The Afghan concept of melodic mode (rag) is very close to that of North Indian classical music. This is not surprising given the historical links between the musics of Afghanistan and North India, reinforced in the 19th century by the migration of musicians from what was then British India to Kabul as court musicians, and more recently the training that a few musicians from Kabul have received in Pakistan or India. As discussed in Chapter 2, Afghan music divides the octave into 12 semitones (nim pardeh) and names them accordingly Sa Ra Re Ga Ge Ma Me Pe Da De Na Ni Sa1. In this gamut of notes the tonic Sa and the 5th Pe remain stable, while the 2nd, 3rd, 6th and 7th can take either flattened or sharpened forms. Bilawal is just one of 32 scale types that can be systematically derived from the basic notes placed in different permutations and combinations.
But a rag is more than just a scale. It implies certain melodic combinations of notes that characterise the mode. Very often the ascending scale (arui, raft) differs in detail from the descending scale (amrui, amad). For example, in Pilu the arui is Sa Ga Ma Pe Ni Sa1, while the amrui is Sa1Na De Pe Ma Ga Re Sa. In Des the arui is Sa Re Ma Pe Ni Sa1and the amrui Sa1Na De Pe Ma Ge Re Sa. In Asa the arui is Sa Re Ma Pe De Sa1and the amrui is Sa1Ni De Pe Ma Ga Re Sa. In all three cases the arui is a 5 note scale, and the amrui a 7 note scale. Within the notes of the scale certain combinations of notes are to be avoided, others are to be emphasised. In addition, in most rags there is a single defining phrase that immediately reveals the identity of the rag. In Indian music this phrase is called the pakar. A further complication is that most modes permit the occasional use of notes that are not part of the "essential" scale. In Bairami all of the notes not part of the Bairami scale can be used in their proper place in carefully crafted phrases. Pilu also has much flexibility in this respect.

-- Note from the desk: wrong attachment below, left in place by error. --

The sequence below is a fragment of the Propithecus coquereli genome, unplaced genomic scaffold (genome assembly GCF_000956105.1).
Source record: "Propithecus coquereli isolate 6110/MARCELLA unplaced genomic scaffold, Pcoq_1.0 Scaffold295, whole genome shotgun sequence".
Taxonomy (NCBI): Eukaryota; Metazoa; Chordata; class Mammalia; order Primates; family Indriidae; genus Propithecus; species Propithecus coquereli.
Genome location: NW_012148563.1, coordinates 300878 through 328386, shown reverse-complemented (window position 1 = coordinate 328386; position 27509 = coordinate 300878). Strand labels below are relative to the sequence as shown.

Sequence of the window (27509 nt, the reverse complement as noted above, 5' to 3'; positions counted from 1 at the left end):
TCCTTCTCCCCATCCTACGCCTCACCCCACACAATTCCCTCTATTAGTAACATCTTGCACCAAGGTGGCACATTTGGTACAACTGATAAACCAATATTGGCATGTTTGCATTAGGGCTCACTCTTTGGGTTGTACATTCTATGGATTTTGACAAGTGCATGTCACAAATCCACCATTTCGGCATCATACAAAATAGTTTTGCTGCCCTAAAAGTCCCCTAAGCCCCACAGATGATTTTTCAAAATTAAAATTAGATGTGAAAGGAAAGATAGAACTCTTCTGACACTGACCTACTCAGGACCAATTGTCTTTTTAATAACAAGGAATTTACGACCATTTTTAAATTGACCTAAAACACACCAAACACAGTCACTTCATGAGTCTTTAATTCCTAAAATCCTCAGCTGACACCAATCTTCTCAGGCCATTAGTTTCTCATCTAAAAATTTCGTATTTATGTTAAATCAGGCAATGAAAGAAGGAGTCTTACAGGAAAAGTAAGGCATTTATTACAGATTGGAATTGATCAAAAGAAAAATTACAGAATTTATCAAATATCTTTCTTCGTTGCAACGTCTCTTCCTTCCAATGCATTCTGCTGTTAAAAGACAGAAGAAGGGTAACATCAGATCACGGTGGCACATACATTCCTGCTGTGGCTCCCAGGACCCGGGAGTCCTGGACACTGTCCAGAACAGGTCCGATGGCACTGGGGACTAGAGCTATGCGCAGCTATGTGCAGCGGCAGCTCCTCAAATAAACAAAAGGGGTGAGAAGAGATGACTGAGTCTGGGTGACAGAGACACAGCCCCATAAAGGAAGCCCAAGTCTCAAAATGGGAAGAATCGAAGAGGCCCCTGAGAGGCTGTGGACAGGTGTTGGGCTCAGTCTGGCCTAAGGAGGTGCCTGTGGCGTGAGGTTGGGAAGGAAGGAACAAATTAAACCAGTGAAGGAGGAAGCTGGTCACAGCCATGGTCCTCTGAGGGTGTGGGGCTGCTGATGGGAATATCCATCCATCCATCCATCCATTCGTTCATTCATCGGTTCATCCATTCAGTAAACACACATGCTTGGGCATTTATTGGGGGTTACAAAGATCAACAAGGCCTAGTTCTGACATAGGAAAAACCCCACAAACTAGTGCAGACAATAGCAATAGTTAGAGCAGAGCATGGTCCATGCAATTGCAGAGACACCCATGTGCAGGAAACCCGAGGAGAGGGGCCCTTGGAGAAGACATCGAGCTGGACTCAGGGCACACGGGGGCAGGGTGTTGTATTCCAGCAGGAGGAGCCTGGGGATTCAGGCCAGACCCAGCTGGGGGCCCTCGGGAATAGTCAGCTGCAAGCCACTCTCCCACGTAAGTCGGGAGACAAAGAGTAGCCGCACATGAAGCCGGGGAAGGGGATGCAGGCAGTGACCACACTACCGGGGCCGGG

When playing a piece of instrumental music on the rubab it is customary to begin with a slow introduction in free rhythm that reveals the melodic characteristics of the mode to be played. Such an introduction is called a shakl, meaning 'face' or 'features'. It corresponds approximately to the alap of North Indian music, or the taqsim of Middle Eastern music. The introduction in free rhythm is a widespread practice in those parts of the world. There is a strong element of extemporization in the performance of a shakl, though the rules of the rag must be strictly adhered to. For each of the six compositions presented in Chapter 5 I give a number of possible shakl phrases but these are in no sense definitive. Developing the ability to create a shakl in performance is an important aspect of the rubab player's art.